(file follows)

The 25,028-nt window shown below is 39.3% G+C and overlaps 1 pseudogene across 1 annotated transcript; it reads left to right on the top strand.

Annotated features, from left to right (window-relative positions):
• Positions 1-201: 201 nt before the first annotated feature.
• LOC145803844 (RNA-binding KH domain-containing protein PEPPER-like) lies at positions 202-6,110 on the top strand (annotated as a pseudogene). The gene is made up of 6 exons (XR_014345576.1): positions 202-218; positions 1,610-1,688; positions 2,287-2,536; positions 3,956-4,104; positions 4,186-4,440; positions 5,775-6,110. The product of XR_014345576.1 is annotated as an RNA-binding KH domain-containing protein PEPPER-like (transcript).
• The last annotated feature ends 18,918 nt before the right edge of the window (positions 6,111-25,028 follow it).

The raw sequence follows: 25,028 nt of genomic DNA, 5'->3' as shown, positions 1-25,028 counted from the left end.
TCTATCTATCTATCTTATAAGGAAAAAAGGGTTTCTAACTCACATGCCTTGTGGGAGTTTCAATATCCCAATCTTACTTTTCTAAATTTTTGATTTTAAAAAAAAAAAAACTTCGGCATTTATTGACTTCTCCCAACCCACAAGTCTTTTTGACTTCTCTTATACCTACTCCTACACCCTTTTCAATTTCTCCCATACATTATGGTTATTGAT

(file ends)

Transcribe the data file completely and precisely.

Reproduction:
The 25,028-nt window shown below is 39.3% G+C and overlaps 1 pseudogene across 1 annotated transcript; it reads left to right on the top strand.

Annotated features, from left to right (window-relative positions):
• Positions 1-201: 201 nt before the first annotated feature.
• LOC145803844 (RNA-binding KH domain-containing protein PEPPER-like) lies at positions 202-6,110 on the top strand (annotated as a pseudogene). The gene is made up of 6 exons (XR_014345576.1): positions 202-218; positions 1,610-1,688; positions 2,287-2,536; positions 3,956-4,104; positions 4,186-4,440; positions 5,775-6,110. The product of XR_014345576.1 is annotated as an RNA-binding KH domain-containing protein PEPPER-like (transcript).
• The last annotated feature ends 18,918 nt before the right edge of the window (positions 6,111-25,028 follow it).

The raw sequence follows: 25,028 nt of genomic DNA, 5'->3' as shown, positions 1-25,028 counted from the left end.
TCTATCTATCTATCTTATAAGGAAAAAAGGGTTTCTAACTCACATGCCTTGTGGGAGTTTCAATATCCCAATCTTACTTTTCTAAATTTTTGATTTTAAAAAAAAAAAAACTTCGGCATTTATTGACTTCTCCCAACCCACAAGTCTTTTTGACTTCTCTTATACCTACTCCTACACCCTTTTCAATTTCTCCCATACATTATGGTTATTGAT